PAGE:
Iím the furthest thing from an MMO player, but I have to admit Final Fantasy XIV looks pretty dang cool Ė especially in 3D.

Before jumping into all the reasons you should be interested in Final Fantasy XIV, itís important to note Square Enix has no intentions of pulling the plug on FFXI servers once the new game launches. As long as people are playing, theyíll keep the servers up and running. Now on to the reasons youíll probably want to make the jump anyway.

The most striking element of FF XIV is, not surprisingly, the visuals. Compared to FF XI, FF XIV looks amazing. Not that the former looked terrible, but itís been a few years and probably time for a makeover anyway. The one element that really stood out is color. At the start of my demo, I was shocked to see lush green fields, blue skies and bright purple robes on my character. Final Fantasy XI looked nice, but was pretty drab. Now things are brighter and have a little more ďpop.Ē

For players who want added ďpop,Ē FF XIV supports 3D. I'm still not sold on 3D gaming and, quite honestly, Iím still hesitant to jump on board. Square Enix hasn't officially announced whether 3D will make it into the final release. Based on what I saw, this may be one of the few games that could convince me thereís some future.

Unlike a few other 3D games on the show floor, 3D is used primarily as another visual tool. There are no gimmicky tricks. Instead, 3D simply adds another level of depth. Environments feel larger and more alive than in 2D. I was especially impressed with the menus. Rather than feeling like flat overlays, they stand out a little better, almost like theyíre a real piece of the game world.

Though my hands-on playtime featured a pre-made character, I had an opportunity to look at the new character creation system. In-game jobs are now closely tied to which weapons youíre using. Crafting is much more important and plays a more central role. Additionally, level progressing is no longer dictated strictly by experience gains. The system is skill-based, placing emphasis on player skill, not just their ability to endure a long experience grind.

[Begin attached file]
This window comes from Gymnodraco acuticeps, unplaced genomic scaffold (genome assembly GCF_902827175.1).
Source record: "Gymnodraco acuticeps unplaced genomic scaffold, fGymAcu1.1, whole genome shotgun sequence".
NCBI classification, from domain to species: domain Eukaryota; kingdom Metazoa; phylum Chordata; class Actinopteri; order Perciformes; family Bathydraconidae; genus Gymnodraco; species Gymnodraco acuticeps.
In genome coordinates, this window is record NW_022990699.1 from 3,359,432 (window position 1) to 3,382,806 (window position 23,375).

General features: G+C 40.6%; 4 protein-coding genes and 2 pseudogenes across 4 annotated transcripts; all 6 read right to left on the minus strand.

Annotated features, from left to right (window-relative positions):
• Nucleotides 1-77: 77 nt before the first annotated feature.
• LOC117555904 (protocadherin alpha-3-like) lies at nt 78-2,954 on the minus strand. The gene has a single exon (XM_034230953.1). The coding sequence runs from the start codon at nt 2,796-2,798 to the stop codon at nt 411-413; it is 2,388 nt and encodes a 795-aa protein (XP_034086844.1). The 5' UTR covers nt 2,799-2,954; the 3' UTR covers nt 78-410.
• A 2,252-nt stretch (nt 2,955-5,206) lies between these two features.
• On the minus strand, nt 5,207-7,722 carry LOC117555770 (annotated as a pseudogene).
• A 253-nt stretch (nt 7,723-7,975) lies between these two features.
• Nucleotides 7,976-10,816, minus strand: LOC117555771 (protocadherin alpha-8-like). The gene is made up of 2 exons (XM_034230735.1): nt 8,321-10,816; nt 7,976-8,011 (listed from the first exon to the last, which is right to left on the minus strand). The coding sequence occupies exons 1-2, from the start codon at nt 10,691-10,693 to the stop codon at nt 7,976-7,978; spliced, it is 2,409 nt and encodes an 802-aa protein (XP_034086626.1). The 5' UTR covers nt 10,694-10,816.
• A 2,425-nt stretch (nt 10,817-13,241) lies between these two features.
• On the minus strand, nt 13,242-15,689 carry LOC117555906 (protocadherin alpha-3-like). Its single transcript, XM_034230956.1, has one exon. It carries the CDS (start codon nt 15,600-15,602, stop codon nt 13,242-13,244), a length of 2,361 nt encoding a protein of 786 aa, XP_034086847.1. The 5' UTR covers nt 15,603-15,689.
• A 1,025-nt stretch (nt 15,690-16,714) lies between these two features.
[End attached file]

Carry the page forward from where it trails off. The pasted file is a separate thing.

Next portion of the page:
What's really cool about the system is you're never locked into one particular job. Say you're a mage, but decide close-combat is your thing. All you have to do is swap weapons.

The gameplay portion of the demo focused on the mission system and combat. After stepping into a glowing pillar, I was prompted to choose a difficulty level for the mission based on the size of my party. Missions, called Leaves, support solo play, as well as both large and small groups. Interestingly enough, solo players can attempt a mission meant for a group. Itís a complete gamble, but itís nice to have the option.

Stances are a key concept in combat. Characters default to a passive stance, but can switch to aggressive with a button press. While in a passive stance, characters regenerate health and move faster. Aggressive stances bright up a targeting reticule and list of attacks, such as spells. A two-part stamina bar regulates attacks. Each time you cast a spell or use a skill, a bit of the bar is depleted. The more powerful the spell, the larger the stamina drain.

Itís possible to spam weaker spells, though even a steady barrage of low-level spells can kill the meter. This is where player skill enters the equation. Combat is all about knowing when to use the right skills. As tempting as it was to unleash a bigger spell the minute I had enough stamina, I quickly learned carefully planned combinations were the way to go.

Square Enix is keeping a tight lid on an actual release date, but would like to ship the game sooner rather than later, if possible. We'll have more once we know more.

Final Fantasy XIV
Square Enix